Barn owls are protected under the Wildlife and Countryside Act 1981 in the UK owing to declining numbers, primarily as a result of habitat loss. However, efforts are underway to tackle the problem which include the installation of man-made nest boxes, habitat management, and traffic management to prevent the species experiencing collisions.
11. Merlin (Falco columbarius)
Measuring just 9.8 inches (25 cm) in length, the merlin is the smallest known raptor species in the UK, and they’re found all over the country in hilly areas and open moorlands. However, owing to habitat loss, the number of merlins in the UK has rapidly declined, and it’s thought that there are now only around 1000 breeding pairs. This is why it’s important to report sightings of these birds to the British Trust For Ornithology so that their numbers and distribution can be monitored.
In addition to this, the merlin has been placed under strict protection in the UK, and many conservation efforts are taking place, including nest boxes and predator control. While numbers are low, it’s great to know that they’re listed as a Schedule 1 bird, so they’re afforded even more protection.
Watching merlins in flight can be extremely exciting, especially during mating season when the males perform an impressive mid-air courtship dance that’s incredibly acrobatic. However, they’re also incredibly territorial birds and will defend their nests no matter what it takes.
Merlins mainly feed on smaller birds, although there is concern over the availability of prey owing to the effects of climate change. This species can be identified by their blue-gray wings and back. However, the female is slightly different in appearance, having brown, streaked plumage.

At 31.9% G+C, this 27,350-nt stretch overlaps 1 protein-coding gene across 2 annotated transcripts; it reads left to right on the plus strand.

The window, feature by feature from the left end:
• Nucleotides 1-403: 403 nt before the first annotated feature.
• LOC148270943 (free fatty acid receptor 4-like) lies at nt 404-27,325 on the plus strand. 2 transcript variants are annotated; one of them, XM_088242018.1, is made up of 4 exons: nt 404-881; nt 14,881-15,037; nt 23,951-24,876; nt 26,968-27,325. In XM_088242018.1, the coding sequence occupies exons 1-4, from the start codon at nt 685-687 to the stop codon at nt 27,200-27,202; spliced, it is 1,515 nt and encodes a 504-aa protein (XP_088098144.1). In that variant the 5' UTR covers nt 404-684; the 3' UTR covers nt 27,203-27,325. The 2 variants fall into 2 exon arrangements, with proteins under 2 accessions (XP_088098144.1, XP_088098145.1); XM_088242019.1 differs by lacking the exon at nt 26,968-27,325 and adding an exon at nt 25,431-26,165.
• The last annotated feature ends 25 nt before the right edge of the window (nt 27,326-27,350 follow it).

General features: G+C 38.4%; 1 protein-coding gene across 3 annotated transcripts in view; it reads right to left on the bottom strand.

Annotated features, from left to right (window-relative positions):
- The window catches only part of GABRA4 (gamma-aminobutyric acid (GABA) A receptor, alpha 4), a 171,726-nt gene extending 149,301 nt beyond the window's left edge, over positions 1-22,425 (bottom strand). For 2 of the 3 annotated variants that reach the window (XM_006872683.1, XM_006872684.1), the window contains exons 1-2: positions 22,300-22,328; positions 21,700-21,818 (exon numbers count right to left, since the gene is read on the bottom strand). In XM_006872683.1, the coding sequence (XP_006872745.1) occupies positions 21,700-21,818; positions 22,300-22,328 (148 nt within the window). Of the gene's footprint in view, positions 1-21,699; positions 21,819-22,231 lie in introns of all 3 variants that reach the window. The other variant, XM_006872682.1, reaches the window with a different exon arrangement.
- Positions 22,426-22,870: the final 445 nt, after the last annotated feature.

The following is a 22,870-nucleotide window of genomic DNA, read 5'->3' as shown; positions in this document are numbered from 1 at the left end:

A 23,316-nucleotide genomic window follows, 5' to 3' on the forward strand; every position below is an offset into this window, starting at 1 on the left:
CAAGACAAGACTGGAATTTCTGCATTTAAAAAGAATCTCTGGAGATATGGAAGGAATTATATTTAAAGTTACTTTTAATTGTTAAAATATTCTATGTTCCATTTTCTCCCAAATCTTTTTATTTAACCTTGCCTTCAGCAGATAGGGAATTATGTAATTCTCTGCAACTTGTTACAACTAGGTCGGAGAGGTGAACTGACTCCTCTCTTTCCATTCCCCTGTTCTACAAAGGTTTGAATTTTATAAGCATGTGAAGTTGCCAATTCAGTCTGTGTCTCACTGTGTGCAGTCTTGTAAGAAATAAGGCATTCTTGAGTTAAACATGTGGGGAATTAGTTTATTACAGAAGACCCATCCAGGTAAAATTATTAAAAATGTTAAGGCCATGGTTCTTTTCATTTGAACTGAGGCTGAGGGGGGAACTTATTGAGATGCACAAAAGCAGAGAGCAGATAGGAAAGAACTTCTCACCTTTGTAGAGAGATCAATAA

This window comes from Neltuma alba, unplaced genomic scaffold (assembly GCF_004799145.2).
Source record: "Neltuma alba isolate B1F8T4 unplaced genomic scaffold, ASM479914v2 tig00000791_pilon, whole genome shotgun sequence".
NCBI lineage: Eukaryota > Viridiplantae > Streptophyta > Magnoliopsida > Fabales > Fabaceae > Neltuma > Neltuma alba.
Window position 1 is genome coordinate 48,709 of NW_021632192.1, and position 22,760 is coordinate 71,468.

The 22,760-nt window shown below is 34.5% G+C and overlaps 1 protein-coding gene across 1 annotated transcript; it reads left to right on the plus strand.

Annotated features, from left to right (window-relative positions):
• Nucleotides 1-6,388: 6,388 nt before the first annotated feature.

12. Goshawk (Accipiter gentilis)
In my opinion, the goshawk is one of the most striking looking birds of prey found in the UK. With gray and white mottled plumage and large yellow/orange eyes, they’re easy to identify. They also have long talons and a sharp, curved beak, both of which help it to capture and kill its prey which usually includes small mammals and birds.
However, you’ll be lucky to see one in the wild as these birds tend to keep to themselves. If you do want to spot one, you’ll have the most luck in woodland areas. Do keep in mind that they are protected by law, so you should not disturb or harm them. Not to mention how territorial they can be. Even so, the goshawk remains under threat due to habitat loss. It’s thought that there could be as few as 430 breeding pairs in the UK, so protecting them is a must. Although, these pairs do mate for life and will often return to the same nesting site every year.